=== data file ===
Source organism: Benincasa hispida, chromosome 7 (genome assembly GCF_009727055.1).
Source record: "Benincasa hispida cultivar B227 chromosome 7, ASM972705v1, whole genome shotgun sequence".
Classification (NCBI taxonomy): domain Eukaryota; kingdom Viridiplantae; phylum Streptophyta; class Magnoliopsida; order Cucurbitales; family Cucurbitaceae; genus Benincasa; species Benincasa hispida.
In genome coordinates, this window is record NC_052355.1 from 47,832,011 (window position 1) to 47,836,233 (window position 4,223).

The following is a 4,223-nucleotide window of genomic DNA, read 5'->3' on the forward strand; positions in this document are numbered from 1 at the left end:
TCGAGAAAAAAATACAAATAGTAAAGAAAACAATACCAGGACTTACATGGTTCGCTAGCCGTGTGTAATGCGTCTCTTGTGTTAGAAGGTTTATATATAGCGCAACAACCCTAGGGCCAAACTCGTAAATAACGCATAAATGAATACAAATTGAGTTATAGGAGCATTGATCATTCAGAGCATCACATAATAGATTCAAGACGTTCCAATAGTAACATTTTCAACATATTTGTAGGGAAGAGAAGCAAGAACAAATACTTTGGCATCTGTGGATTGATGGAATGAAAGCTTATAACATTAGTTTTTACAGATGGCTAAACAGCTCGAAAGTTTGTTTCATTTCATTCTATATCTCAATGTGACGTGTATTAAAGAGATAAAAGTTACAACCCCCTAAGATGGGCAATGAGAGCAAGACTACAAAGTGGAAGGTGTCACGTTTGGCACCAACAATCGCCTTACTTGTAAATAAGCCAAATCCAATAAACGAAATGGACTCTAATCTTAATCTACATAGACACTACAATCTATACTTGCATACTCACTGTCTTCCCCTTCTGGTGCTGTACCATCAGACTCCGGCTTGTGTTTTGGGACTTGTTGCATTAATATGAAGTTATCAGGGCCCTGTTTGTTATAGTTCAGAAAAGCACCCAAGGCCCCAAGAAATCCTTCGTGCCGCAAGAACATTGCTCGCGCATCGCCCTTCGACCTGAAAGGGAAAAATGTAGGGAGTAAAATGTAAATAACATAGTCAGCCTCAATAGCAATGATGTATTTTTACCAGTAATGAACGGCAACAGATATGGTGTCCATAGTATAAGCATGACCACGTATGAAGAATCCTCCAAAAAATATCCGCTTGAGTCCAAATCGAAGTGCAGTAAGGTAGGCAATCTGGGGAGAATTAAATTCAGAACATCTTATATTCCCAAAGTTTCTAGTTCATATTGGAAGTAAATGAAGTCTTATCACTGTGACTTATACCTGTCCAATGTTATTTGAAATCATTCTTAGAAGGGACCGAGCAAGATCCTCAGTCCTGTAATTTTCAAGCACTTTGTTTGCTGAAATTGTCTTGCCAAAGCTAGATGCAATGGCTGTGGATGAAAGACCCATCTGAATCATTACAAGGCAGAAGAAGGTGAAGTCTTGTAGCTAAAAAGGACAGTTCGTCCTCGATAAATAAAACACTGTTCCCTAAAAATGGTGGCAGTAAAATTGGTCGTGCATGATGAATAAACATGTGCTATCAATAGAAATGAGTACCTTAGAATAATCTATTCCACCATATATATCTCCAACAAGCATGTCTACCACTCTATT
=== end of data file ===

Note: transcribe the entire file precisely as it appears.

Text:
Source organism: Benincasa hispida, chromosome 7 (genome assembly GCF_009727055.1).
Source record: "Benincasa hispida cultivar B227 chromosome 7, ASM972705v1, whole genome shotgun sequence".
Classification (NCBI taxonomy): domain Eukaryota; kingdom Viridiplantae; phylum Streptophyta; class Magnoliopsida; order Cucurbitales; family Cucurbitaceae; genus Benincasa; species Benincasa hispida.
In genome coordinates, this window is record NC_052355.1 from 47,832,011 (window position 1) to 47,836,233 (window position 4,223).

The following is a 4,223-nucleotide window of genomic DNA, read 5'->3' on the forward strand; positions in this document are numbered from 1 at the left end:
TCGAGAAAAAAATACAAATAGTAAAGAAAACAATACCAGGACTTACATGGTTCGCTAGCCGTGTGTAATGCGTCTCTTGTGTTAGAAGGTTTATATATAGCGCAACAACCCTAGGGCCAAACTCGTAAATAACGCATAAATGAATACAAATTGAGTTATAGGAGCATTGATCATTCAGAGCATCACATAATAGATTCAAGACGTTCCAATAGTAACATTTTCAACATATTTGTAGGGAAGAGAAGCAAGAACAAATACTTTGGCATCTGTGGATTGATGGAATGAAAGCTTATAACATTAGTTTTTACAGATGGCTAAACAGCTCGAAAGTTTGTTTCATTTCATTCTATATCTCAATGTGACGTGTATTAAAGAGATAAAAGTTACAACCCCCTAAGATGGGCAATGAGAGCAAGACTACAAAGTGGAAGGTGTCACGTTTGGCACCAACAATCGCCTTACTTGTAAATAAGCCAAATCCAATAAACGAAATGGACTCTAATCTTAATCTACATAGACACTACAATCTATACTTGCATACTCACTGTCTTCCCCTTCTGGTGCTGTACCATCAGACTCCGGCTTGTGTTTTGGGACTTGTTGCATTAATATGAAGTTATCAGGGCCCTGTTTGTTATAGTTCAGAAAAGCACCCAAGGCCCCAAGAAATCCTTCGTGCCGCAAGAACATTGCTCGCGCATCGCCCTTCGACCTGAAAGGGAAAAATGTAGGGAGTAAAATGTAAATAACATAGTCAGCCTCAATAGCAATGATGTATTTTTACCAGTAATGAACGGCAACAGATATGGTGTCCATAGTATAAGCATGACCACGTATGAAGAATCCTCCAAAAAATATCCGCTTGAGTCCAAATCGAAGTGCAGTAAGGTAGGCAATCTGGGGAGAATTAAATTCAGAACATCTTATATTCCCAAAGTTTCTAGTTCATATTGGAAGTAAATGAAGTCTTATCACTGTGACTTATACCTGTCCAATGTTATTTGAAATCATTCTTAGAAGGGACCGAGCAAGATCCTCAGTCCTGTAATTTTCAAGCACTTTGTTTGCTGAAATTGTCTTGCCAAAGCTAGATGCAATGGCTGTGGATGAAAGACCCATCTGAATCATTACAAGGCAGAAGAAGGTGAAGTCTTGTAGCTAAAAAGGACAGTTCGTCCTCGATAAATAAAACACTGTTCCCTAAAAATGGTGGCAGTAAAATTGGTCGTGCATGATGAATAAACATGTGCTATCAATAGAAATGAGTACCTTAGAATAATCTATTCCACCATATATATCTCCAACAAGCATGTCTACCACTCTATT